The Poet was Right: Time is a Jet Plane
From Where I SitOpinion

The Poet was Right: Time is a Jet Plane

Dave recognizes that, as the years go by, his perspective on time changes.

Dave Schechter is a veteran journalist whose career includes writing and producing reports from Israel and elsewhere in the Middle East.

Dave Schechter
Dave Schechter

I was inspecting the backyard crops when I stopped to take in my surroundings; not just the greenery, but also the call and response by various species of birds and the voices of the neighbors’ children playing outside, while trying to ignore the whine from the highway a mile away and the roar of engines of jets that fly from a general aviation field.

In that moment — and it was no longer than a moment — anxieties, worries, and mental to-do lists receded. Then, all too quickly, the elastic of time snapped back, and life’s pressing issues came hurtling to the fore.

A line from a Bob Dylan song came to mind: “Time is a jet plane; it moves too fast.” When you’re young, the years pass slowly. As you age, they roll by quicker. It just depends where you are on the timeline.

We recently attended a party for a husband and wife celebrating their 60th birthdays and their 30th wedding anniversary.

One after another, guests took turns at a microphone feting the couple, a common refrain being wonderment at the number of years since they first met. At picnic tables decorated for the evening, parents showed off pictures of children, now grown and making their way in the world; children who, just yesterday were our own children’s classmates.

Back at home, as the Sisyphean quest to clean up my office continues, I have found photographs randomly stuffed into boxes, tucked into drawers, and stacked on shelves.

In several instances, rather than tossing them out, I mailed them to the people in those pictures. I’ve had little or no contact with most of them for some years but thought that they might value these reminders of their younger selves. The photos dating back to high school and college I apparently purloined from the offices of school newspapers I worked on. I have no recollection how others came into my possession.

During the pandemic, I re-established contact with a few friends, picking up with relative ease from where our conversations lapsed years earlier. After filling in the broad outlines of the intervening time, we shared condolences on the passing of parents we remembered meeting and spoke with gratitude about those still with us.

We updated each other on work and personal projects, and our children, spouses and partners. We discussed the health challenges that, to varying degrees, have circumscribed our lives, but which also have reinforced the importance of focusing on the present.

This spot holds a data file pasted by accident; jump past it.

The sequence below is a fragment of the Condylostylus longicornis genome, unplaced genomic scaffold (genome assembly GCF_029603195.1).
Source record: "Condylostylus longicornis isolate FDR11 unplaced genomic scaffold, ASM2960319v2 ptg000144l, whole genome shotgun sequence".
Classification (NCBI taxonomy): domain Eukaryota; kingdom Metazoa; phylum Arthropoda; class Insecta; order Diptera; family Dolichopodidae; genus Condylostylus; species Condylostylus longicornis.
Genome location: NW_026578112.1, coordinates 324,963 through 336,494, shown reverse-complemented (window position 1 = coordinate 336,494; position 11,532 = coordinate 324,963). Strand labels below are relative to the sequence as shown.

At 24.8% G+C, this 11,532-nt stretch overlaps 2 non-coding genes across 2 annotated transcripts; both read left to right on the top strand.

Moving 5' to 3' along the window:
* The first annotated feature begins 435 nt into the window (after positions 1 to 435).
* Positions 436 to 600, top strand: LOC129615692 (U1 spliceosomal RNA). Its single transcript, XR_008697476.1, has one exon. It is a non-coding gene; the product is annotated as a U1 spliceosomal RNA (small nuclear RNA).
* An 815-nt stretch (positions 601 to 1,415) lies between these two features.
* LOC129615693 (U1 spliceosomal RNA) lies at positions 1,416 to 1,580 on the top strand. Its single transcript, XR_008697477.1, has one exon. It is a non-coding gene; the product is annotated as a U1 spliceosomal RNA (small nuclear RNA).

We’re not old, but we’re not young, and our perspectives on time have changed.

I hear it in my conversations with a reporter in another city, a young man I’ve mentored for several months as part of a journalism institute for early career professionals. I’ve tried to pass along hard-earned lessons about balancing work and life, the kind of knowledge that comes from recognizing where you are now and looking back at the road traveled to get there.

If I’d known then what I know how, I’ve more than once said to him ruefully.

Back in the garden, when that moment passed, I resumed my inspection and stretched the hose to water the crops. The tomatoes, peppers, and herbs in the garden box are coming along nicely, likewise with the single rows of blackberry canes, blueberry bushes, and raspberry vines elsewhere in the yard. The kiwi vines that claimed possession of the basketball stanchion and backboard continue to defy efforts to control their spread.

The plum tree in the middle of the back yard — a gift last summer from the woman whose birthday/anniversary party I mentioned earlier — has nearly doubled in height. The sapling was a condolence gift following the death of my father-in-law. The tiny persimmon we planted in the front yard, which looked so forlorn during the winter months, is showing leaves where we feared there would be none.

After a couple of disappointing years growing sunflowers, this year that space at the back of the driveway and in front of the house has been given over to planting elephant ears. There are photographs of me sitting among elephant ears that grew alongside the side of a house I lived in as a little boy. Our small plants are a reminder of my connection to that child.

The poet was right: Time is a jet plane; it moves too fast. So, when they happen, hold onto those moments, however fleeting.

read more: